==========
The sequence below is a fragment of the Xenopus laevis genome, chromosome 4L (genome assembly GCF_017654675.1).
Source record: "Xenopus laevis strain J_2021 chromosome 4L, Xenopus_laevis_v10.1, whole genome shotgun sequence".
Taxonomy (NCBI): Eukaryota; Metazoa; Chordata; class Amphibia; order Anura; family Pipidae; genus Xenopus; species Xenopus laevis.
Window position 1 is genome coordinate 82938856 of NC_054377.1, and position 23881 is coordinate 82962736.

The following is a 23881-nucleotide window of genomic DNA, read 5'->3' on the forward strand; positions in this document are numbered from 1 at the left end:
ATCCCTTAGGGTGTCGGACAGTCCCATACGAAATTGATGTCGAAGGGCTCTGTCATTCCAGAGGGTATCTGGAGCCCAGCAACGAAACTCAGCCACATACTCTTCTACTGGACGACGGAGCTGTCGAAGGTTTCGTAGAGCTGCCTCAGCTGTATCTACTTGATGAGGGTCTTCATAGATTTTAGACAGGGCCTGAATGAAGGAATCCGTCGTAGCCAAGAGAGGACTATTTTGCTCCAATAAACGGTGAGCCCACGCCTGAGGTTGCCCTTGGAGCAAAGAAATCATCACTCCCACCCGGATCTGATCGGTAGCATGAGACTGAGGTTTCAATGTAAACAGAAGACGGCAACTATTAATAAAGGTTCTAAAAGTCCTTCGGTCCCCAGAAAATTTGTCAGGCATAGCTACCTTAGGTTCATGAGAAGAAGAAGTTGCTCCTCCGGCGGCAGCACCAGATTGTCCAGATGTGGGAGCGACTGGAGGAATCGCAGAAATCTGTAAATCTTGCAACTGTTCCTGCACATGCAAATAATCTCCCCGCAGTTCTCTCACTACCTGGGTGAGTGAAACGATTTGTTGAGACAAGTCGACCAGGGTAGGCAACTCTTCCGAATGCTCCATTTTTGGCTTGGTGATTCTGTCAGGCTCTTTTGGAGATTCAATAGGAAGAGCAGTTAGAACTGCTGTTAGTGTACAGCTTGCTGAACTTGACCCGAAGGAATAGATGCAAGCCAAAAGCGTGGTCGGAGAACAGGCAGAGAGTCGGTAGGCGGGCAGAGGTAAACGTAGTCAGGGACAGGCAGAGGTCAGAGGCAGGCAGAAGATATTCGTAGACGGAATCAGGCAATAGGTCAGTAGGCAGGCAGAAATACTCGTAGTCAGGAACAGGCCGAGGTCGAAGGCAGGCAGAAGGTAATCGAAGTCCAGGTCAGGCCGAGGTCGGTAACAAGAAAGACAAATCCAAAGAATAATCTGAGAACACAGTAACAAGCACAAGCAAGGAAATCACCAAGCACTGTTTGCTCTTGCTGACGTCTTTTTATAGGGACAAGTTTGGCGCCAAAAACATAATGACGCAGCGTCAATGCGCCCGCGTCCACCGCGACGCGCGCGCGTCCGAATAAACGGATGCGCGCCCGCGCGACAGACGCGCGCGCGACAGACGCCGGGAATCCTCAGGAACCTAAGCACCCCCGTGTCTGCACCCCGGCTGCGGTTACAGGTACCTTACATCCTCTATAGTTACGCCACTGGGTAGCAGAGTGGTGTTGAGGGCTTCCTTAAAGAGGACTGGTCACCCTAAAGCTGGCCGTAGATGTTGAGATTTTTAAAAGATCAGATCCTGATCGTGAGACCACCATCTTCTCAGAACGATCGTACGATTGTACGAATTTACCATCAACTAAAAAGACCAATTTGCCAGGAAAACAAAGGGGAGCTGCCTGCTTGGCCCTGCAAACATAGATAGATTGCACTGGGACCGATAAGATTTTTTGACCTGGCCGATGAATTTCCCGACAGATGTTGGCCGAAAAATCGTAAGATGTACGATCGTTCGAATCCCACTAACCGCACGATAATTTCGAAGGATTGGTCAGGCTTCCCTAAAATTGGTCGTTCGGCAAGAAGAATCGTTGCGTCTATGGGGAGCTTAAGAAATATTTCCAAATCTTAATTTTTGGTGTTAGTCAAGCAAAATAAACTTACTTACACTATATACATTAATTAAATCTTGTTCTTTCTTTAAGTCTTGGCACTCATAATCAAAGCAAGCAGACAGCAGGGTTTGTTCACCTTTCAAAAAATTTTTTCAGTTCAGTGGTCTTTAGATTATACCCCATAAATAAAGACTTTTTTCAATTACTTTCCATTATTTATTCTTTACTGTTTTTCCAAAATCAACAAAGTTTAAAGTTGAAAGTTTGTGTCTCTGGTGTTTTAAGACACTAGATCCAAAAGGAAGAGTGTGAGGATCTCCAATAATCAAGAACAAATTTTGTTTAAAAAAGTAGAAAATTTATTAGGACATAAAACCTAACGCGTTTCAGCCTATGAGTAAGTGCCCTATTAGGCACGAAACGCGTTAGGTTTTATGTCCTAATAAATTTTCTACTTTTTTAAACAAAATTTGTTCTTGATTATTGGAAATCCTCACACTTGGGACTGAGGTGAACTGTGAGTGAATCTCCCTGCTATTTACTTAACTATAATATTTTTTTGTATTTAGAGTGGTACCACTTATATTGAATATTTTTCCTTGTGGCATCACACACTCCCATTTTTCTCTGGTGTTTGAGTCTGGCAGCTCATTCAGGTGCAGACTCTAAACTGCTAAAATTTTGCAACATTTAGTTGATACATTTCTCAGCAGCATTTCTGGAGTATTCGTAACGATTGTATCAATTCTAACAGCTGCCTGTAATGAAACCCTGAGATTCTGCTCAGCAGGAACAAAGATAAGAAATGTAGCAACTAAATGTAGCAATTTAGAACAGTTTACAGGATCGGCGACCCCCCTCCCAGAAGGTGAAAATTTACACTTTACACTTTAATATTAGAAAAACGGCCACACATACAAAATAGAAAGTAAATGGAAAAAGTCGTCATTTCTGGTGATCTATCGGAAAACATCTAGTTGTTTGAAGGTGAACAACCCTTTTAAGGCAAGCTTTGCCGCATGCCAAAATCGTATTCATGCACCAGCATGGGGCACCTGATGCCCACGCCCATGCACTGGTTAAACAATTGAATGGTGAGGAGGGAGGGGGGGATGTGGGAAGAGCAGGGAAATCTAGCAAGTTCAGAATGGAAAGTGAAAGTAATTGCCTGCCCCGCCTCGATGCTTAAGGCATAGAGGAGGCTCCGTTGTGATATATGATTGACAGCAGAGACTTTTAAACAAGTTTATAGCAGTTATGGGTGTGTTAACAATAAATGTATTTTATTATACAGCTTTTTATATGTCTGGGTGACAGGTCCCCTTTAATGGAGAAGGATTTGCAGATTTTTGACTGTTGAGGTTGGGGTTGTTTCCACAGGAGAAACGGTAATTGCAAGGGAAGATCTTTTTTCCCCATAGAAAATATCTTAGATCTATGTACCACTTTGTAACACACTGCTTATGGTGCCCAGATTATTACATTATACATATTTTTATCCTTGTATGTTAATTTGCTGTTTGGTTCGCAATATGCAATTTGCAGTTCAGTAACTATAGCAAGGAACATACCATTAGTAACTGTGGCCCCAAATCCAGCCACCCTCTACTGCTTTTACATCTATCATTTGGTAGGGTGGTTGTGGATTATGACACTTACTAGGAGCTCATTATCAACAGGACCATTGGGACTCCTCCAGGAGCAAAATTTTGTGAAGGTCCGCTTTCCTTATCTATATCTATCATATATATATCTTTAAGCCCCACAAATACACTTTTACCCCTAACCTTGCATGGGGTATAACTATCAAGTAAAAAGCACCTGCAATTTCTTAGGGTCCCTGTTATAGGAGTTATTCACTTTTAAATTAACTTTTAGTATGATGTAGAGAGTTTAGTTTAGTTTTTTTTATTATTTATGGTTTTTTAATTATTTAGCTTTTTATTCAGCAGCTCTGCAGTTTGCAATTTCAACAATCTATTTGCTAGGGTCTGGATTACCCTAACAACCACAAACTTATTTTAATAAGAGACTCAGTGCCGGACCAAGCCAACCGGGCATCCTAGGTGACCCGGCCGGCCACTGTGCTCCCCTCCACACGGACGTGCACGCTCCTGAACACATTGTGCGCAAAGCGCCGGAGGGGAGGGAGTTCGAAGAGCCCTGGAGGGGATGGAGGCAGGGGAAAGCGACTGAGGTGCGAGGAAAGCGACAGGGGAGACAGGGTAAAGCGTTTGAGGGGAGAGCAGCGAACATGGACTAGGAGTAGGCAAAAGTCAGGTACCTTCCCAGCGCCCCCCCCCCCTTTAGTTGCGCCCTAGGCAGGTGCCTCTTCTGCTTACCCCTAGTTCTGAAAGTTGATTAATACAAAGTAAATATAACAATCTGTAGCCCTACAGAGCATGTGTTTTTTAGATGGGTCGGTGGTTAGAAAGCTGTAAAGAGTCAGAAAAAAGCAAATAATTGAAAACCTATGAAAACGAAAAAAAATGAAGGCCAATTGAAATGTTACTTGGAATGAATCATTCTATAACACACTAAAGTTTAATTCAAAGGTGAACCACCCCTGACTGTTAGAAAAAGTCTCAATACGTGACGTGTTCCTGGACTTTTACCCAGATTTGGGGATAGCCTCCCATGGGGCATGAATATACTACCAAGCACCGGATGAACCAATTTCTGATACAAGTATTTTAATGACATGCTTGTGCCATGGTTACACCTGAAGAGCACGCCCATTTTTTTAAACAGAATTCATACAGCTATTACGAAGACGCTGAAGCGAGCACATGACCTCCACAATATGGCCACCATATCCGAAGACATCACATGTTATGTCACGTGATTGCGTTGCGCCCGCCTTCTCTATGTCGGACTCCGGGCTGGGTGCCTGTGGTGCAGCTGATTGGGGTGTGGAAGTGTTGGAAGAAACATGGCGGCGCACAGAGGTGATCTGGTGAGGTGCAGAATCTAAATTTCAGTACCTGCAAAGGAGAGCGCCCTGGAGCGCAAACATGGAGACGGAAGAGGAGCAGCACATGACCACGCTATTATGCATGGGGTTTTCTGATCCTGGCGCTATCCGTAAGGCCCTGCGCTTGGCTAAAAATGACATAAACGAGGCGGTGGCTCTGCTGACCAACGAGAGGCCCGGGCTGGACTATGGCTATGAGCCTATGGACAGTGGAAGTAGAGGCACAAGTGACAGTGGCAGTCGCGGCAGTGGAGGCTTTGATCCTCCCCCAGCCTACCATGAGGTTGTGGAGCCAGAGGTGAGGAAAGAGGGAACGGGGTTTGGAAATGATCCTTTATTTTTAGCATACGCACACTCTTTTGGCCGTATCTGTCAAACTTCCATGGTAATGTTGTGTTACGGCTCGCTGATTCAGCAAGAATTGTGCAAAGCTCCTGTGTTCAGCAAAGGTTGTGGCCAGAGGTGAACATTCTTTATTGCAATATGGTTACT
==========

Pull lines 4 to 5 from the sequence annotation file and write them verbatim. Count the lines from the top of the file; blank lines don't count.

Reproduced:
Window position 1 is genome coordinate 82938856 of NC_054377.1, and position 23881 is coordinate 82962736.

The following is a 23881-nucleotide window of genomic DNA, read 5'->3' on the forward strand; positions in this document are numbered from 1 at the left end: